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    For example, we have our particle filters that converges to a unimodal distribution.
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    Then can we switch to the Kalman filter?
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    It isn't done much that people switch.
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    The reason is when you switch between filters,
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    you end up getting moments of increased uncertainty.
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    You can see this when you buy commercial GPS receivers.
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    They tend to run multiple Kalman filters, it turns out, 3D
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    depending on whether it's 2D or navigation.
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    When they are switched, the behavior becomes a little bit iffy, and often that is bad for robots,
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    because they they a little bit because this is where it says this thing versus the other thing.
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    They're not quite consistent.
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    There are ways to combine multiple filters types.
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    The most common one is called the Rao-Blackwellized filter--Rao-Blackwellized--
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    after Rao and Blackwell.
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    What they found is that in a particle domain, sometimes if we nail certain dimensions with particles,
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    everything else conditional on the particle becomes Gaussian or unimodal.
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    Then you can exploit the efficiency of a Kalman filter that is now attached to individual particles.
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    I'm not going to go into depth here, but there's an entire field of Rao-Blackwellized filters
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    that sometimes can estimate in the spaces of hundreds of dimensions.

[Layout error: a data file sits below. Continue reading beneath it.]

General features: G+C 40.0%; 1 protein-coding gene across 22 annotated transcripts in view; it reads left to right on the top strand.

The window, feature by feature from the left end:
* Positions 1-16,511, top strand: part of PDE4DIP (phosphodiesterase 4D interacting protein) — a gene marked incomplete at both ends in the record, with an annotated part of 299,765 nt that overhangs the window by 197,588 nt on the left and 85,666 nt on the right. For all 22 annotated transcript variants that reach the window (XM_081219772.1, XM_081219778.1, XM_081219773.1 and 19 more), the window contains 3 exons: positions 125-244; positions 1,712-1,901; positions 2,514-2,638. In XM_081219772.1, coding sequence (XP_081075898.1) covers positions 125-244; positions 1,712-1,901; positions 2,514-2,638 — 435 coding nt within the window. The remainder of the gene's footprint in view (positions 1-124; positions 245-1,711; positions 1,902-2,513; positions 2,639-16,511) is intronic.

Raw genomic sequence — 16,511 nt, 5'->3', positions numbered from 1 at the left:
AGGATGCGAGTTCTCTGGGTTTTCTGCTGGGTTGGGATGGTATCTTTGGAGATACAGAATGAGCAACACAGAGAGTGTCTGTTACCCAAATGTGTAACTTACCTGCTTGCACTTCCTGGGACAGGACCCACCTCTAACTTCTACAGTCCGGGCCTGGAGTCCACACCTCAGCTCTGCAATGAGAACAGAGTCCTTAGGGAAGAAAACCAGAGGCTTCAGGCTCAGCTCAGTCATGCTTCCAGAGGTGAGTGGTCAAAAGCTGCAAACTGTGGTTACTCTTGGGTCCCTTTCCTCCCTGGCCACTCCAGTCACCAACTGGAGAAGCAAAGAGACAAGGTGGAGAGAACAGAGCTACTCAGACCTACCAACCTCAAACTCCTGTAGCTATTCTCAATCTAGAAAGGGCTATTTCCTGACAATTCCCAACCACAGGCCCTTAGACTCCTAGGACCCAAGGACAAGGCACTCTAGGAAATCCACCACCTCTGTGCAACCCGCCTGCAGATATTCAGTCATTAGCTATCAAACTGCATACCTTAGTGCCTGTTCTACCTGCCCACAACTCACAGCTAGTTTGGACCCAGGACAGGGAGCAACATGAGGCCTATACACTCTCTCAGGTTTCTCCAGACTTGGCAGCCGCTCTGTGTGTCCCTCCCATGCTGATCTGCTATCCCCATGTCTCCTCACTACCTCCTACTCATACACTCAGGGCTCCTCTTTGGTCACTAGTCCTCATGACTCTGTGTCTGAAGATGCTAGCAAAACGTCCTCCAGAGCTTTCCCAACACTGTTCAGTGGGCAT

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    Great. Thank you. That actually predicted George's next question, so we'll move on.
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    Drew wanted to know about what happens to a particle filter when the motion modal
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    moves a particle into an invalid place.
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    For an example, in that corridor demonstration you gave, what if a particle gets moved into a wall?
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    Well, thanks Drew. Great question.
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    The obvious answer is you killed that particle.
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    The way to think about this is in the measurement model you've got to have
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    this kind of implicit sensor that says, "I'm just sitting inside a wall."
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    The truth is the robot never sits inside a wall, so that sensor would always say
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    with absolute certainty, "I'm not sitting in the middle of a wall."
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    This kind of hypothetical sensor would justify
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    that the weight of that particle that's in the middle of the wall would get weight 0, so you just kill it.
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    Okay. A couple more questions from Drew.
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    What about dynamically adjusting our big end, our number of particles
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    when we want to trade off between computational cost versus the accuracy of our filter?
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    Dynamically setting the number of particles has been done quite a bit,
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    and it's a good idea under certain circumstances.
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    Obviously, the fewer particles you have the faster you can compute.
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    If you're tracking really well and all the particles are centered in one location,